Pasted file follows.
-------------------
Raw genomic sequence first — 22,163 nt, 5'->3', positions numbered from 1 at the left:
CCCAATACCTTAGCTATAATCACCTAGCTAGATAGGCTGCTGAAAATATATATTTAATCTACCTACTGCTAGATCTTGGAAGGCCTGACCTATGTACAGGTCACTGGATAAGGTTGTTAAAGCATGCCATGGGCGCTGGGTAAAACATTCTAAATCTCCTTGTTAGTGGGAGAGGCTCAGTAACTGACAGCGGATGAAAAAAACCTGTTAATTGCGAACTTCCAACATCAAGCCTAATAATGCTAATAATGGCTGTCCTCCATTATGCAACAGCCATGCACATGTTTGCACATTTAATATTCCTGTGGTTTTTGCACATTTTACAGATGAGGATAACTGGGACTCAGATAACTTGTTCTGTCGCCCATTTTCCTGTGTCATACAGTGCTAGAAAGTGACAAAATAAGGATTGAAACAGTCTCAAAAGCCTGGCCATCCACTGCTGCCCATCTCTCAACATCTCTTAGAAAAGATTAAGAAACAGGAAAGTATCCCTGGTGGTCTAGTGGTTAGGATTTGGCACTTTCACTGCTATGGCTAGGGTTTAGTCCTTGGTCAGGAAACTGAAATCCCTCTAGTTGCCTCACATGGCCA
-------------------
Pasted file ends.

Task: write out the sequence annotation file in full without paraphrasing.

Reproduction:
Raw genomic sequence first — 22,163 nt, 5'->3', positions numbered from 1 at the left:
CCCAATACCTTAGCTATAATCACCTAGCTAGATAGGCTGCTGAAAATATATATTTAATCTACCTACTGCTAGATCTTGGAAGGCCTGACCTATGTACAGGTCACTGGATAAGGTTGTTAAAGCATGCCATGGGCGCTGGGTAAAACATTCTAAATCTCCTTGTTAGTGGGAGAGGCTCAGTAACTGACAGCGGATGAAAAAAACCTGTTAATTGCGAACTTCCAACATCAAGCCTAATAATGCTAATAATGGCTGTCCTCCATTATGCAACAGCCATGCACATGTTTGCACATTTAATATTCCTGTGGTTTTTGCACATTTTACAGATGAGGATAACTGGGACTCAGATAACTTGTTCTGTCGCCCATTTTCCTGTGTCATACAGTGCTAGAAAGTGACAAAATAAGGATTGAAACAGTCTCAAAAGCCTGGCCATCCACTGCTGCCCATCTCTCAACATCTCTTAGAAAAGATTAAGAAACAGGAAAGTATCCCTGGTGGTCTAGTGGTTAGGATTTGGCACTTTCACTGCTATGGCTAGGGTTTAGTCCTTGGTCAGGAAACTGAAATCCCTCTAGTTGCCTCACATGGCCA